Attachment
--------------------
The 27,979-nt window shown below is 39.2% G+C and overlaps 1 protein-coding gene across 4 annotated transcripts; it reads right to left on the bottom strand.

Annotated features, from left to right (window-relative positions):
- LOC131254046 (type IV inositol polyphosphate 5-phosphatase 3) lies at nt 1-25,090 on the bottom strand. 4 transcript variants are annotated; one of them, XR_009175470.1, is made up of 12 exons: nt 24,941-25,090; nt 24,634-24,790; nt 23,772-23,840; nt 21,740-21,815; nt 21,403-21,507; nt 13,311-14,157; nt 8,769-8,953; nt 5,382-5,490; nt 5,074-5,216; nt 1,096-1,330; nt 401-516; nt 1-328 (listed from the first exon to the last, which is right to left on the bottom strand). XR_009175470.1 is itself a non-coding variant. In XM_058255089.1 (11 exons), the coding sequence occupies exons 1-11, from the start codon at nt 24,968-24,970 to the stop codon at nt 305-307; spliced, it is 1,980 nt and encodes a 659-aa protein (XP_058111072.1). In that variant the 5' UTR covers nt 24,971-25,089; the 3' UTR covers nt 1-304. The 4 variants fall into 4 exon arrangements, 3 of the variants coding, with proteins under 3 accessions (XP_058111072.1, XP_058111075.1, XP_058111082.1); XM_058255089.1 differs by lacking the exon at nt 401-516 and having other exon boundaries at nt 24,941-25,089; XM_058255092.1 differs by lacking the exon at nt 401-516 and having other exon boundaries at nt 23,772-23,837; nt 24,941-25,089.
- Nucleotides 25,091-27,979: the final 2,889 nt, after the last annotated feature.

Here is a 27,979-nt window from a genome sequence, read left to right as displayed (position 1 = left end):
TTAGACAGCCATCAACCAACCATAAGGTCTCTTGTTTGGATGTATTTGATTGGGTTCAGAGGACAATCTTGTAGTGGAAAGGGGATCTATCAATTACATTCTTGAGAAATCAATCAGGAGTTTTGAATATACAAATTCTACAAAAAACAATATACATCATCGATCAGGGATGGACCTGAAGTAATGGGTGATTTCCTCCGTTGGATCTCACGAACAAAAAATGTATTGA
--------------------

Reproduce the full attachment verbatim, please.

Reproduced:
The 27,979-nt window shown below is 39.2% G+C and overlaps 1 protein-coding gene across 4 annotated transcripts; it reads right to left on the bottom strand.

Annotated features, from left to right (window-relative positions):
- LOC131254046 (type IV inositol polyphosphate 5-phosphatase 3) lies at nt 1-25,090 on the bottom strand. 4 transcript variants are annotated; one of them, XR_009175470.1, is made up of 12 exons: nt 24,941-25,090; nt 24,634-24,790; nt 23,772-23,840; nt 21,740-21,815; nt 21,403-21,507; nt 13,311-14,157; nt 8,769-8,953; nt 5,382-5,490; nt 5,074-5,216; nt 1,096-1,330; nt 401-516; nt 1-328 (listed from the first exon to the last, which is right to left on the bottom strand). XR_009175470.1 is itself a non-coding variant. In XM_058255089.1 (11 exons), the coding sequence occupies exons 1-11, from the start codon at nt 24,968-24,970 to the stop codon at nt 305-307; spliced, it is 1,980 nt and encodes a 659-aa protein (XP_058111072.1). In that variant the 5' UTR covers nt 24,971-25,089; the 3' UTR covers nt 1-304. The 4 variants fall into 4 exon arrangements, 3 of the variants coding, with proteins under 3 accessions (XP_058111072.1, XP_058111075.1, XP_058111082.1); XM_058255089.1 differs by lacking the exon at nt 401-516 and having other exon boundaries at nt 24,941-25,089; XM_058255092.1 differs by lacking the exon at nt 401-516 and having other exon boundaries at nt 23,772-23,837; nt 24,941-25,089.
- Nucleotides 25,091-27,979: the final 2,889 nt, after the last annotated feature.

Here is a 27,979-nt window from a genome sequence, read left to right as displayed (position 1 = left end):
TTAGACAGCCATCAACCAACCATAAGGTCTCTTGTTTGGATGTATTTGATTGGGTTCAGAGGACAATCTTGTAGTGGAAAGGGGATCTATCAATTACATTCTTGAGAAATCAATCAGGAGTTTTGAATATACAAATTCTACAAAAAACAATATACATCATCGATCAGGGATGGACCTGAAGTAATGGGTGATTTCCTCCGTTGGATCTCACGAACAAAAAATGTATTGA